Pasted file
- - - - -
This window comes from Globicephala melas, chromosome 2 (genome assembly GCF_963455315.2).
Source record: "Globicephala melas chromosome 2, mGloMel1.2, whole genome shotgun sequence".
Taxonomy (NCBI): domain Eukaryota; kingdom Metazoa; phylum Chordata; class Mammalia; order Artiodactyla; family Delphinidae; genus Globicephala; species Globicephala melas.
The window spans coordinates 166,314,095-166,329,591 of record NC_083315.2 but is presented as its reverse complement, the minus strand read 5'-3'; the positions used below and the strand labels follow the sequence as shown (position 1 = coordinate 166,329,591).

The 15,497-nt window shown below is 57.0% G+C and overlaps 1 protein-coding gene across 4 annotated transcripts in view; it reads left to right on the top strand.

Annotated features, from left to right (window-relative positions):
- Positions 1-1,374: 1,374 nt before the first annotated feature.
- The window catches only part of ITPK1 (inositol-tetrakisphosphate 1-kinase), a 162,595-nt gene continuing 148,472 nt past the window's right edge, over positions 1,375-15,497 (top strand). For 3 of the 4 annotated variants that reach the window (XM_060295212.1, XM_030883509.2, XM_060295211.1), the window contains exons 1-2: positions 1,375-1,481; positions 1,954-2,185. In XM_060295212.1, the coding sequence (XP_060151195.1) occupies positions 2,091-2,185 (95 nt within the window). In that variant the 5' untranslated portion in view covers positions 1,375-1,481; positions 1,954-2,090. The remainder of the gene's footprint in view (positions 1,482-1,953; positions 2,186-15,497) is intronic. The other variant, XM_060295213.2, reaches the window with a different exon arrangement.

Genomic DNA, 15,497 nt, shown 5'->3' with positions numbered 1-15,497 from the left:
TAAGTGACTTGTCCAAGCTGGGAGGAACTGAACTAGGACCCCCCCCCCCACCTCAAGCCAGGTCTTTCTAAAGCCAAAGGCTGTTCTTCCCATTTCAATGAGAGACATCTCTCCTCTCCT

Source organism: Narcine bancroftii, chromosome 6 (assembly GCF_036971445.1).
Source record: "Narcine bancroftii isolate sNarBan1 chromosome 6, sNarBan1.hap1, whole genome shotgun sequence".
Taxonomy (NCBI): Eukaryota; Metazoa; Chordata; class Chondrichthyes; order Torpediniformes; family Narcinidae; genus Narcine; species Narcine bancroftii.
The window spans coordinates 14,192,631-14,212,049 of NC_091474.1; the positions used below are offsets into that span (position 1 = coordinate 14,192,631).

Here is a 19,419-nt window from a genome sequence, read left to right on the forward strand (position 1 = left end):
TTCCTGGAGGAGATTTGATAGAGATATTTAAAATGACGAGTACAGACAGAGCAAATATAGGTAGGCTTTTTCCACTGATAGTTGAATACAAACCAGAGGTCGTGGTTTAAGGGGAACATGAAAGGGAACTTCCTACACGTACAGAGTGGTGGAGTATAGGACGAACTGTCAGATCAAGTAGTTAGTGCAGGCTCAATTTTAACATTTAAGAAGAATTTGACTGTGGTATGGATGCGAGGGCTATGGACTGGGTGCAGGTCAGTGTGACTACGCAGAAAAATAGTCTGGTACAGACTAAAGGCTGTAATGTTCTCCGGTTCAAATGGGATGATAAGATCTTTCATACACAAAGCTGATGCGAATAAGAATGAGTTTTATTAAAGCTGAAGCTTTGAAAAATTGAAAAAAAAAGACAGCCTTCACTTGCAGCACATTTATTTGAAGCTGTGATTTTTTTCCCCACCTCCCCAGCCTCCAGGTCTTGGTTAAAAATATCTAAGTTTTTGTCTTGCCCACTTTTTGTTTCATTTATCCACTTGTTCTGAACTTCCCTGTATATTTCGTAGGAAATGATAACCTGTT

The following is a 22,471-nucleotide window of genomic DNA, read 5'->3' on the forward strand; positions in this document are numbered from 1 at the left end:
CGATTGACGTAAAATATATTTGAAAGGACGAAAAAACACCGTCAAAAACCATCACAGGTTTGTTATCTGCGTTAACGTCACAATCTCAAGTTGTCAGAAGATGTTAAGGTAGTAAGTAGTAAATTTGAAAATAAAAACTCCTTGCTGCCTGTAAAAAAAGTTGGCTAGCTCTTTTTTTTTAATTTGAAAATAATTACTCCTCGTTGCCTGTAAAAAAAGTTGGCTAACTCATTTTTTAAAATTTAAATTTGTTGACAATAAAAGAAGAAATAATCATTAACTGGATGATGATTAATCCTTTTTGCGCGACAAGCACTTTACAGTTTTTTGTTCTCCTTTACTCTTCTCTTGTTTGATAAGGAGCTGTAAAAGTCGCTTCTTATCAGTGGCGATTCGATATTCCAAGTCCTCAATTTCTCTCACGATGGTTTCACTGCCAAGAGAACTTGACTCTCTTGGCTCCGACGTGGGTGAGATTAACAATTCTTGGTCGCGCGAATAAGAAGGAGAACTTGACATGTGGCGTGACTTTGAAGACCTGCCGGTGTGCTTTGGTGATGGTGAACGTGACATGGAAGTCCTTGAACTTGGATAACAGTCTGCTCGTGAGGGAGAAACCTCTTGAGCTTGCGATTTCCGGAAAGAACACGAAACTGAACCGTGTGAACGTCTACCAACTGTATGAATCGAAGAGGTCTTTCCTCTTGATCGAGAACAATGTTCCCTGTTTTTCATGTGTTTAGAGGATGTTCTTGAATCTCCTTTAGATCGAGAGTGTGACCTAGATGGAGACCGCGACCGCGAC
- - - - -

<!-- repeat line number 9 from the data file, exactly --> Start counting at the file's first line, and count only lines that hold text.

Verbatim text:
Genomic DNA, 15,497 nt, shown 5'->3' with positions numbered 1-15,497 from the left: